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Clin Neurophysiol. 2004 Feb;115(2):341-7.

Cortical control of voluntary blinking: a transcranial magnetic stimulation study.

Author information

  • 1Human Motor Control Section, National Institute of Neurological Disorders and Stroke, National Institutes of Health, Bldg 10/Room 5N226, 10 Center Drive, Bethesda, MD 20892-1428, USA.

Abstract

OBJECTIVE:

To investigate cortical regions related to voluntary blinking.

METHODS:

Transcranial magnetic stimulation (TMS) was applied to the facial motor cortex (M1) and the midline frontal region (Fz) in 10 healthy subjects with eyes opened and closed. Motor-evoked potentials were recorded from the orbicularis oculi (OOC), orbicularis oris (OOR), abductor digiti minimi and tibialis anterior using surface and needle electromyography electrodes. Facial M waves and blink reflex were measured using supramaximal electrical stimulation of the facial and supraorbital nerves.

RESULTS:

TMS at Fz elicited 3 waves in OOC with no response in other tested muscles except for the early wave in OOR. Facial M1 stimulation produced only early and late waves. Because of their latencies, shapes, and relationship to coil position and stimulation intensity, early and late waves appeared to be analogous to the facial M wave and R1 component of the blink reflex. The intermediate wave at 6-8 ms latency was elicited in OOC by Fz stimulation with eyes closed.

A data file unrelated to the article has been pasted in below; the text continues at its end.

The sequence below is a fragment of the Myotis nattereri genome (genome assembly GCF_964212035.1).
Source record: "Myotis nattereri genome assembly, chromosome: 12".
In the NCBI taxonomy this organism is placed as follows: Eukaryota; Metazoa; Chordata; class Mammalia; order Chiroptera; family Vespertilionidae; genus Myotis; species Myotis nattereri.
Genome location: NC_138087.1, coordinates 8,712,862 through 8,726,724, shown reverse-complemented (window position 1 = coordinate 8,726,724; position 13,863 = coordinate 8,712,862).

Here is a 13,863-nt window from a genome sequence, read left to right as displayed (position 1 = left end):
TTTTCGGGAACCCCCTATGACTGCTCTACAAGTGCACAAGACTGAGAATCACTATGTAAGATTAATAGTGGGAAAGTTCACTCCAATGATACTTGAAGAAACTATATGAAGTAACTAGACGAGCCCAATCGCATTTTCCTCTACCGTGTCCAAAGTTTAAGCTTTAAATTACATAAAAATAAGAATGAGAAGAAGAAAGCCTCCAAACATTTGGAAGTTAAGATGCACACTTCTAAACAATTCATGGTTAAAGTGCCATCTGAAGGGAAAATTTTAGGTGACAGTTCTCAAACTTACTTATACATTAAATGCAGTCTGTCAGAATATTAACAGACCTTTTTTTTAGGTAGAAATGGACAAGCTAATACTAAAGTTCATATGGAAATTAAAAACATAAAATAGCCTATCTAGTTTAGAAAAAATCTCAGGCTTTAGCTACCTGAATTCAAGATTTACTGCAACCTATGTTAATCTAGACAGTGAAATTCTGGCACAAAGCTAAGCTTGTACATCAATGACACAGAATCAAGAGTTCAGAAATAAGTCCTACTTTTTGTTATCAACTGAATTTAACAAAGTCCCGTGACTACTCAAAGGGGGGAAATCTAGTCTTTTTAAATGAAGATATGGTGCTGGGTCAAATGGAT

CONCLUSIONS:

Since its latency matches the central conduction time of other cranial muscles and it has characteristic of muscle activation-related facilitation, the intermediate wave is presumably related to cortical stimulation. This result provides evidence that the cortical center for the upper facial movements, including blinking, is not principally located in the facial M1, but rather in the mesial frontal region.

PMID:
14744575
[PubMed - indexed for MEDLINE]
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